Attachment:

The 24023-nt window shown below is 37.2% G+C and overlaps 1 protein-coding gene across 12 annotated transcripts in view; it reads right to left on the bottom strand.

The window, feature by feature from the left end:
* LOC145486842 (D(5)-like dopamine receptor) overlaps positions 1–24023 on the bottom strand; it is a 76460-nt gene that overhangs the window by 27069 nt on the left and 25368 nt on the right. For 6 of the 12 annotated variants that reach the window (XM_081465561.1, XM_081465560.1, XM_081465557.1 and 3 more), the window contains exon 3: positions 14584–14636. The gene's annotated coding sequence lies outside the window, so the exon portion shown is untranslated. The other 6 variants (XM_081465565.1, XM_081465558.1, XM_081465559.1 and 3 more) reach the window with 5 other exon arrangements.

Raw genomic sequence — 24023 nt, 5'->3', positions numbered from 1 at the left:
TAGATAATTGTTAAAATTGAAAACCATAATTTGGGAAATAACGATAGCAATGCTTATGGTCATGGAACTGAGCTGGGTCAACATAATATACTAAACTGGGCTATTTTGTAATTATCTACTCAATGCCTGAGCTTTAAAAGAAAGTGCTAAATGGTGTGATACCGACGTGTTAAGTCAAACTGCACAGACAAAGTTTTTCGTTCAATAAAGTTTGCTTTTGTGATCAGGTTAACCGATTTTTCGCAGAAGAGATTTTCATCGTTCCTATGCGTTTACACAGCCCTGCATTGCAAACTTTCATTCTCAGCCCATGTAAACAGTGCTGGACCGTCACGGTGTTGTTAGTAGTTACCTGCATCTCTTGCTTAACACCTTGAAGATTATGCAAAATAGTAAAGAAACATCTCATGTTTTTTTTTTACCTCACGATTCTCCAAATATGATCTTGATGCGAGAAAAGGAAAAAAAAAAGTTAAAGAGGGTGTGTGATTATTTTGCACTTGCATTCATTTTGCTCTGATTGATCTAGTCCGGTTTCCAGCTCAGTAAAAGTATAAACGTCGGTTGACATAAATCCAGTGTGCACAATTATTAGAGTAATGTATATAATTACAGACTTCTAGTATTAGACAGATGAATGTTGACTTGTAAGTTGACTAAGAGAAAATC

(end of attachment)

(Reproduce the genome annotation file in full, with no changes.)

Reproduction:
The 24023-nt window shown below is 37.2% G+C and overlaps 1 protein-coding gene across 12 annotated transcripts in view; it reads right to left on the bottom strand.

The window, feature by feature from the left end:
* LOC145486842 (D(5)-like dopamine receptor) overlaps positions 1–24023 on the bottom strand; it is a 76460-nt gene that overhangs the window by 27069 nt on the left and 25368 nt on the right. For 6 of the 12 annotated variants that reach the window (XM_081465561.1, XM_081465560.1, XM_081465557.1 and 3 more), the window contains exon 3: positions 14584–14636. The gene's annotated coding sequence lies outside the window, so the exon portion shown is untranslated. The other 6 variants (XM_081465565.1, XM_081465558.1, XM_081465559.1 and 3 more) reach the window with 5 other exon arrangements.

Raw genomic sequence — 24023 nt, 5'->3', positions numbered from 1 at the left:
TAGATAATTGTTAAAATTGAAAACCATAATTTGGGAAATAACGATAGCAATGCTTATGGTCATGGAACTGAGCTGGGTCAACATAATATACTAAACTGGGCTATTTTGTAATTATCTACTCAATGCCTGAGCTTTAAAAGAAAGTGCTAAATGGTGTGATACCGACGTGTTAAGTCAAACTGCACAGACAAAGTTTTTCGTTCAATAAAGTTTGCTTTTGTGATCAGGTTAACCGATTTTTCGCAGAAGAGATTTTCATCGTTCCTATGCGTTTACACAGCCCTGCATTGCAAACTTTCATTCTCAGCCCATGTAAACAGTGCTGGACCGTCACGGTGTTGTTAGTAGTTACCTGCATCTCTTGCTTAACACCTTGAAGATTATGCAAAATAGTAAAGAAACATCTCATGTTTTTTTTTTACCTCACGATTCTCCAAATATGATCTTGATGCGAGAAAAGGAAAAAAAAAAGTTAAAGAGGGTGTGTGATTATTTTGCACTTGCATTCATTTTGCTCTGATTGATCTAGTCCGGTTTCCAGCTCAGTAAAAGTATAAACGTCGGTTGACATAAATCCAGTGTGCACAATTATTAGAGTAATGTATATAATTACAGACTTCTAGTATTAGACAGATGAATGTTGACTTGTAAGTTGACTAAGAGAAAATC